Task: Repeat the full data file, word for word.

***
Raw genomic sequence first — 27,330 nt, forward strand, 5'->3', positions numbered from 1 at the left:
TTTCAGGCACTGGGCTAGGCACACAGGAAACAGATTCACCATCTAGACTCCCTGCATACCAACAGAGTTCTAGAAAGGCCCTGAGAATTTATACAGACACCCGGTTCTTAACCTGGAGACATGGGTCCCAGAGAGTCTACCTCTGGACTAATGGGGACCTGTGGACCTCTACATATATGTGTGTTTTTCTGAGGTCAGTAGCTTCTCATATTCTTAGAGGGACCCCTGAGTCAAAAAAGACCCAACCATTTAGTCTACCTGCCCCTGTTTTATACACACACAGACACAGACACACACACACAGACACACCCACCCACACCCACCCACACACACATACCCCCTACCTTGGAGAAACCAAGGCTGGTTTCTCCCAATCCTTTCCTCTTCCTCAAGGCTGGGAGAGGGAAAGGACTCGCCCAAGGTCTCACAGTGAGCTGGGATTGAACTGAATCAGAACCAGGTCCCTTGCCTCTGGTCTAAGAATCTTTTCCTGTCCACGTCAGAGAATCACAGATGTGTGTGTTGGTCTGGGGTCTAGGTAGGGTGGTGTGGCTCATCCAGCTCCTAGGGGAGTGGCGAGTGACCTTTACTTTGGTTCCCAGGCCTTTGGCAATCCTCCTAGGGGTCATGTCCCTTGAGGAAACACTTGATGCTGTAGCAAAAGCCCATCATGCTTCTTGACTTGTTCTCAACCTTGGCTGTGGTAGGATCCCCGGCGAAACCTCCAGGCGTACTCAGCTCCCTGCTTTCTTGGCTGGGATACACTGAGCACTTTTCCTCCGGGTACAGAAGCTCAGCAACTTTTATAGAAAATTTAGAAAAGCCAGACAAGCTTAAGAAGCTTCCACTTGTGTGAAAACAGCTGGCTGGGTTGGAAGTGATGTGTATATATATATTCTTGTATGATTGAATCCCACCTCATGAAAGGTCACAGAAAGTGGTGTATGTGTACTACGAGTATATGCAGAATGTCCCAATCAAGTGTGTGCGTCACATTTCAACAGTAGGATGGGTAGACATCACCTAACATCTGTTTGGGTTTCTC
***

Raw genomic sequence first — 27,330 nt, forward strand, 5'->3', positions numbered from 1 at the left:
TTTCAGGCACTGGGCTAGGCACACAGGAAACAGATTCACCATCTAGACTCCCTGCATACCAACAGAGTTCTAGAAAGGCCCTGAGAATTTATACAGACACCCGGTTCTTAACCTGGAGACATGGGTCCCAGAGAGTCTACCTCTGGACTAATGGGGACCTGTGGACCTCTACATATATGTGTGTTTTTCTGAGGTCAGTAGCTTCTCATATTCTTAGAGGGACCCCTGAGTCAAAAAAGACCCAACCATTTAGTCTACCTGCCCCTGTTTTATACACACACAGACACAGACACACACACACAGACACACCCACCCACACCCACCCACACACACATACCCCCTACCTTGGAGAAACCAAGGCTGGTTTCTCCCAATCCTTTCCTCTTCCTCAAGGCTGGGAGAGGGAAAGGACTCGCCCAAGGTCTCACAGTGAGCTGGGATTGAACTGAATCAGAACCAGGTCCCTTGCCTCTGGTCTAAGAATCTTTTCCTGTCCACGTCAGAGAATCACAGATGTGTGTGTTGGTCTGGGGTCTAGGTAGGGTGGTGTGGCTCATCCAGCTCCTAGGGGAGTGGCGAGTGACCTTTACTTTGGTTCCCAGGCCTTTGGCAATCCTCCTAGGGGTCATGTCCCTTGAGGAAACACTTGATGCTGTAGCAAAAGCCCATCATGCTTCTTGACTTGTTCTCAACCTTGGCTGTGGTAGGATCCCCGGCGAAACCTCCAGGCGTACTCAGCTCCCTGCTTTCTTGGCTGGGATACACTGAGCACTTTTCCTCCGGGTACAGAAGCTCAGCAACTTTTATAGAAAATTTAGAAAAGCCAGACAAGCTTAAGAAGCTTCCACTTGTGTGAAAACAGCTGGCTGGGTTGGAAGTGATGTGTATATATATATTCTTGTATGATTGAATCCCACCTCATGAAAGGTCACAGAAAGTGGTGTATGTGTACTACGAGTATATGCAGAATGTCCCAATCAAGTGTGTGCGTCACATTTCAACAGTAGGATGGGTAGACATCACCTAACATCTGTTTGGGTTTCTC